John Akomfrah directs his own script. The Nine Muses is produced by Lina Gopaul and David Lawson at Smoking Dog Films.
Separating the technical excellence of the film from the film itself: Trevor Mathison creates remarkable, superb and original music. Dewald Aukema's cinematography is a visual delight. Miikka Leskinen's film editing is an outstanding achievement in the assembly and timing of an immensely complicated visual narrative. There are lots of great photographs, snippets of film, sequences, flashes of incidents from the archives. There's smart date-coding in the film clips: as well as their main subjects there's Commer lorries, Beford vans, Ford Populars, clever details of dress, record players, interiors. Visual atmosphere is built carefully - rotting lino prised in layers from a floor, crumbling wet walls inside houses. There's a fabulous, sinister soundscape throughout.
As a film: This is not a subtle film, but it is ponderous and pretentious. It waddles along in a meandering way feeling directionless, but obliged to quote as many famous lines as possible. After a while, there's an overwhelming numbness. Its 90 minutes feel a lifetime. There's a simple message: being Black and of other heritages than white in Britain is not great and it's a shame. Other filmmakers have handled this and similar themes in brilliant shorts, with every second counting and sublime art. Unfortunately in The Nine Muses, the point is thudded home for an hour-and-a-half, with lots of meaningful poetry, very long-lasting, repetitive shots of Alaska. The references to the nine Muses feel not readily intelligible, and they become a distracting timer. As each is flagged by name on the blank screens which divide up the film, there's a mental calculation: 4 down, 5 to go - how much longer can it possibly last?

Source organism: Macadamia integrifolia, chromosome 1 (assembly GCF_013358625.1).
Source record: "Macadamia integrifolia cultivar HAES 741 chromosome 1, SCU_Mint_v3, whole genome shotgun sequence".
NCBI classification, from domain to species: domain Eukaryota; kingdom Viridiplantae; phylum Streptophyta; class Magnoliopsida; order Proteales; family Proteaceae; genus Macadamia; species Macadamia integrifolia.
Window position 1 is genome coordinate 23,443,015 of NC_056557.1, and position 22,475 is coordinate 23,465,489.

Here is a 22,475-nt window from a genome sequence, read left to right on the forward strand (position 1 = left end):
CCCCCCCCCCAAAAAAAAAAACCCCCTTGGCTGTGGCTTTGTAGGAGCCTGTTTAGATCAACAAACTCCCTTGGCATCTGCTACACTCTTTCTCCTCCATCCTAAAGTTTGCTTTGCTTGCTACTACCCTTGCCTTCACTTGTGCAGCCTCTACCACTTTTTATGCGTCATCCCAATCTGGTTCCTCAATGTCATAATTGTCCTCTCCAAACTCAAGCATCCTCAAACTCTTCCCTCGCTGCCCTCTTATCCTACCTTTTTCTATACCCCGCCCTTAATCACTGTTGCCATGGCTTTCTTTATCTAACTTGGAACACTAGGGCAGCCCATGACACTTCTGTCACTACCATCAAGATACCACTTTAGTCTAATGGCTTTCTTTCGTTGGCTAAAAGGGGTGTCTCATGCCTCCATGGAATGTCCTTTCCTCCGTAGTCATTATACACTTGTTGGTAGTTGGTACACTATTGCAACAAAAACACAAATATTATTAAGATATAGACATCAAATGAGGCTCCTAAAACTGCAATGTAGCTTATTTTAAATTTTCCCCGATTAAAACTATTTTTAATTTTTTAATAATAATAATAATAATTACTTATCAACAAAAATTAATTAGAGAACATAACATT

And it does feel patronising. It's sixty-two years after The Windrush's arrival. Since then, huge and continual efforts have been and are daily made by Black people, white people, people whose families came once from India, Pakistan, Somalia, Turkey and all the 100-odd heritages making up contemporary Britain to work together, to change, to live together and accept each other with friendship and love. There have been and are daily failures to achieve any of these things. There are plenty of successes too - and many people once from different backgrounds may not feel so pessimistic as the mood of this film. At least the photography and music are great. There's also excellent acting by modern actors blended into simulated old footage. If only all were in a film which felt as if it was going somewhere. Or in which something - anything - happened. Or which contained an original thought.
Cast Credits: IMDB: www.imdb.com/title/tt1706701/
Company Credits: IMDB: www.imdb.com/title/tt1706701/
reviewed Friday 8 October 2010 / Press screening / NFT2, National Film Theatre, London UK